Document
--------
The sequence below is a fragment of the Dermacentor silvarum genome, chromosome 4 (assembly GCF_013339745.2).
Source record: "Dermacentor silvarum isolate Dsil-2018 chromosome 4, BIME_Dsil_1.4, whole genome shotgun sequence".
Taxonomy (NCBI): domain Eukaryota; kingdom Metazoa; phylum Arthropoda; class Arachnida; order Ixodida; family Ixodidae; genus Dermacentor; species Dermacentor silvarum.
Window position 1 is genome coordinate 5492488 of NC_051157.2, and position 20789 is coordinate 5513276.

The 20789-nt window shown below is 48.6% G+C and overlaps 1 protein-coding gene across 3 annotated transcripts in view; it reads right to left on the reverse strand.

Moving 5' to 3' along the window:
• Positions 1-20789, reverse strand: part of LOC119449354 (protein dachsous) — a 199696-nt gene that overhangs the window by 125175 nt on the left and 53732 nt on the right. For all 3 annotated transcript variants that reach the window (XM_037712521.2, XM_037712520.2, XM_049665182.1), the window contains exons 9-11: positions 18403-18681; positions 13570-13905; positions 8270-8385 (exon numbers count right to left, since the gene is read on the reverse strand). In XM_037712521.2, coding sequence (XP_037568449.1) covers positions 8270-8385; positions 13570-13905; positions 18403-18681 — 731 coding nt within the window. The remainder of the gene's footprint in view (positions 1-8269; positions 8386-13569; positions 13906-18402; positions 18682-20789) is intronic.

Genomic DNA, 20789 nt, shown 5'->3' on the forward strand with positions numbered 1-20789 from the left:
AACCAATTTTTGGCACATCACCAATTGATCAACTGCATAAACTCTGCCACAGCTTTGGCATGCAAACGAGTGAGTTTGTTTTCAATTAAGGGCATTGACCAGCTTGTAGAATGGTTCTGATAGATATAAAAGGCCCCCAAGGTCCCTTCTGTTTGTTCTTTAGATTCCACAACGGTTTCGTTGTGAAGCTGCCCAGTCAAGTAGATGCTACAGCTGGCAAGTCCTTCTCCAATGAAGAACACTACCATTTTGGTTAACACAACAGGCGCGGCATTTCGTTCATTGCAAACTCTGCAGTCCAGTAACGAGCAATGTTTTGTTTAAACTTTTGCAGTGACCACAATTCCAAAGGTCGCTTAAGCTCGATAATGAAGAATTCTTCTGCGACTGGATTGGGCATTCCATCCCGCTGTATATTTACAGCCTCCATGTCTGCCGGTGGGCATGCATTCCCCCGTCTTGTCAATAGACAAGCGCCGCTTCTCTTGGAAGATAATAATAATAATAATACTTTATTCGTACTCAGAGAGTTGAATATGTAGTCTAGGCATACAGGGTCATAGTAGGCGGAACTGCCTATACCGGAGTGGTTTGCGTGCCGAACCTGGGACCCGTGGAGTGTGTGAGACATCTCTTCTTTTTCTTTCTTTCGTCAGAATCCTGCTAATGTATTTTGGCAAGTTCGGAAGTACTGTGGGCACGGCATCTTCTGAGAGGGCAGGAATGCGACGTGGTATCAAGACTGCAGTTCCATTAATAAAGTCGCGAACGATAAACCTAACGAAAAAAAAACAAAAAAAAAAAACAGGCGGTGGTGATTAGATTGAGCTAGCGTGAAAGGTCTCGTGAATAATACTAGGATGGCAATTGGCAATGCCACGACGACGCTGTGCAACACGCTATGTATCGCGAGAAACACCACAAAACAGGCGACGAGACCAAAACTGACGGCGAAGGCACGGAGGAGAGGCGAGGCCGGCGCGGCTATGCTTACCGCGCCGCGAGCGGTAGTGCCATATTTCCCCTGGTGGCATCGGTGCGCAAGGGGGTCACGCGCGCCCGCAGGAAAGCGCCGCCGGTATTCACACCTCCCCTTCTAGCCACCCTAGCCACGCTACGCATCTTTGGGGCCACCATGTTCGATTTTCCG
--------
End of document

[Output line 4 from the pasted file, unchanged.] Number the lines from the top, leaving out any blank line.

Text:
Window position 1 is genome coordinate 5492488 of NC_051157.2, and position 20789 is coordinate 5513276.